From its beginning until today the Hungarian hydrocarbon industry has suffered more than seventy bigger accidents where intervention of the fire service and thorough examination was required. In the article the author presents the short analysis of accidents that were collected, systemized, and entered into database during the research, and their integration into the Geographic Information System (GIS). Based on the finished database, with the extended list of the locations’ GPS coordinates, the accidents will be entered into the ArcMap application. The publication of the accidents will be done with the help of Arcgis Viewer for Flex – Application Builder program. Following the GIS placement of accidents, testing, drawing conclusions and summarization are the main goals. The next step will be the preparation for assigning the database to the Disaster Management Decision Support Geographic Information System. Following the international publication, the long-term goal is the connection of each country’s files of dangerous industrial activities that were collected by researchers into one common database.
The forest area in Hungary has increased during the last century from 1.1 to 2.0 million ha. The European Union supports further afforestation so roughly 15 -18 000 hectares are being planted each year, mostly on the Hungarian Great Plain. Water uptake of forests from groundwater can be significant in shallow groundwater areas of the Hungarian Great Plain especially in drought periods. Therefore forests can induce water table depression and subsurface salt accumulation above saline water table in areas with a negative water balance.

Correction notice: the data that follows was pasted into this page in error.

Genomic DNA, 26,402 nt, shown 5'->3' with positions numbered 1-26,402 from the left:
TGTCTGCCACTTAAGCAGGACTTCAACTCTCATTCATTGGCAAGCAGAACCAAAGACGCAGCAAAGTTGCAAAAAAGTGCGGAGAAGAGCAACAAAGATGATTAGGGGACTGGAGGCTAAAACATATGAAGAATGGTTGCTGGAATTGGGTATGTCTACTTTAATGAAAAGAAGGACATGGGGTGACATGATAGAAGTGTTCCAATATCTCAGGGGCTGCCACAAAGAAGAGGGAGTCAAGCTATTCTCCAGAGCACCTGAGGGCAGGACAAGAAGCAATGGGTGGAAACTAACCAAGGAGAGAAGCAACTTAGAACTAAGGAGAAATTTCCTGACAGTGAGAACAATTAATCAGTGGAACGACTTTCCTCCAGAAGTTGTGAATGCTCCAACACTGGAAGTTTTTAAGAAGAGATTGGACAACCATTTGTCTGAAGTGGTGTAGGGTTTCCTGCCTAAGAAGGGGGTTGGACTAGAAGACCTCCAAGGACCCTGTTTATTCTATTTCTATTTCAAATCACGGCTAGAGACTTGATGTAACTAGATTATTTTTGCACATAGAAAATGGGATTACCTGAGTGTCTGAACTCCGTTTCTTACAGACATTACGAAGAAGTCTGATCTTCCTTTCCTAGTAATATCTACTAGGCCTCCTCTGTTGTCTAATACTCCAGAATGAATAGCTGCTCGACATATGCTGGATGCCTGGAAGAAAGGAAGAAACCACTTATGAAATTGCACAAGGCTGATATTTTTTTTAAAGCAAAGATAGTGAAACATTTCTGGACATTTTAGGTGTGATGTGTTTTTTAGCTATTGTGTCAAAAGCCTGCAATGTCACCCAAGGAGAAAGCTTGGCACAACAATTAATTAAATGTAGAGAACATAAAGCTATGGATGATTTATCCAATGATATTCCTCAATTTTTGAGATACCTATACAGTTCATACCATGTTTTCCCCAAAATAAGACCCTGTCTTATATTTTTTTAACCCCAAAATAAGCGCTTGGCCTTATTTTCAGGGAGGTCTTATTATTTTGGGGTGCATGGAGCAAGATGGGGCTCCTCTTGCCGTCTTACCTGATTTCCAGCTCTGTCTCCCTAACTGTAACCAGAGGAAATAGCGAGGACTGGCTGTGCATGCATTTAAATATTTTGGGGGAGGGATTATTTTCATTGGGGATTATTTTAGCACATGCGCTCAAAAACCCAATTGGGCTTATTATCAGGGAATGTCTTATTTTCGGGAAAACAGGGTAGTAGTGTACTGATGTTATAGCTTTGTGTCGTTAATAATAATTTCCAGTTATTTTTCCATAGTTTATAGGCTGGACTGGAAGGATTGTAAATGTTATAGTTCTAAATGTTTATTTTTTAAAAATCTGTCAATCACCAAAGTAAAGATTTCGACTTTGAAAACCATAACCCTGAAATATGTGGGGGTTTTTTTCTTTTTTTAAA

The impact of forests is examined by a systematic study on the Hungarian Great Plain., An oak forest and a pasture groundwater uptake and salt accumulation effect were compared at the stand scale. Under the forest the water table levels were roughly 0.5 m lower than under the pasture, and the groundwater uptake of the oak plot was more than twice as great. Larger forest groundwater use is not followed by a higher salt uptake. Therefore slight salt accumulation was measured both in the soil and also in the groundwater. Higher groundwater uptake may cause more significant salt accumulation under pronounced drought conditions of a warmer climate.